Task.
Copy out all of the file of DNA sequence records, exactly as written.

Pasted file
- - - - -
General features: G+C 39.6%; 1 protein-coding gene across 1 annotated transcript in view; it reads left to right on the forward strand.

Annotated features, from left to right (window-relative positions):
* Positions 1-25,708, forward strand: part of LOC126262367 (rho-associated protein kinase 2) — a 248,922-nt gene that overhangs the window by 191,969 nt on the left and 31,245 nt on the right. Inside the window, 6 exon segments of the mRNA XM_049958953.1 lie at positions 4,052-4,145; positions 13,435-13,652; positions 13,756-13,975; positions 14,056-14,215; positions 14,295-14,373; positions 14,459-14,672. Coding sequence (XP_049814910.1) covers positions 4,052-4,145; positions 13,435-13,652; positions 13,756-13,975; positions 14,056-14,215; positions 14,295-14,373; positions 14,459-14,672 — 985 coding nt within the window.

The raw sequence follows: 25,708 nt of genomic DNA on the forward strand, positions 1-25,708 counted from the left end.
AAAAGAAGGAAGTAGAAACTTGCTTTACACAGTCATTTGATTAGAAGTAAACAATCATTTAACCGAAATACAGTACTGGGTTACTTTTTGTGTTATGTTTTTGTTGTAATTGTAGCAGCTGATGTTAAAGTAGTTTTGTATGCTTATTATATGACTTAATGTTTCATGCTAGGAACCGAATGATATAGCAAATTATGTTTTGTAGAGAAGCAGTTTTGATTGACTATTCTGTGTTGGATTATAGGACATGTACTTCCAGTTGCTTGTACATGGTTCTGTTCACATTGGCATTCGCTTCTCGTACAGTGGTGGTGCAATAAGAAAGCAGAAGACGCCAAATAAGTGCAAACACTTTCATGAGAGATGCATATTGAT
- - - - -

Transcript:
General features: G+C 39.6%; 1 protein-coding gene across 1 annotated transcript in view; it reads left to right on the forward strand.

Annotated features, from left to right (window-relative positions):
* Positions 1-25,708, forward strand: part of LOC126262367 (rho-associated protein kinase 2) — a 248,922-nt gene that overhangs the window by 191,969 nt on the left and 31,245 nt on the right. Inside the window, 6 exon segments of the mRNA XM_049958953.1 lie at positions 4,052-4,145; positions 13,435-13,652; positions 13,756-13,975; positions 14,056-14,215; positions 14,295-14,373; positions 14,459-14,672. Coding sequence (XP_049814910.1) covers positions 4,052-4,145; positions 13,435-13,652; positions 13,756-13,975; positions 14,056-14,215; positions 14,295-14,373; positions 14,459-14,672 — 985 coding nt within the window.

The raw sequence follows: 25,708 nt of genomic DNA on the forward strand, positions 1-25,708 counted from the left end.
AAAAGAAGGAAGTAGAAACTTGCTTTACACAGTCATTTGATTAGAAGTAAACAATCATTTAACCGAAATACAGTACTGGGTTACTTTTTGTGTTATGTTTTTGTTGTAATTGTAGCAGCTGATGTTAAAGTAGTTTTGTATGCTTATTATATGACTTAATGTTTCATGCTAGGAACCGAATGATATAGCAAATTATGTTTTGTAGAGAAGCAGTTTTGATTGACTATTCTGTGTTGGATTATAGGACATGTACTTCCAGTTGCTTGTACATGGTTCTGTTCACATTGGCATTCGCTTCTCGTACAGTGGTGGTGCAATAAGAAAGCAGAAGACGCCAAATAAGTGCAAACACTTTCATGAGAGATGCATATTGAT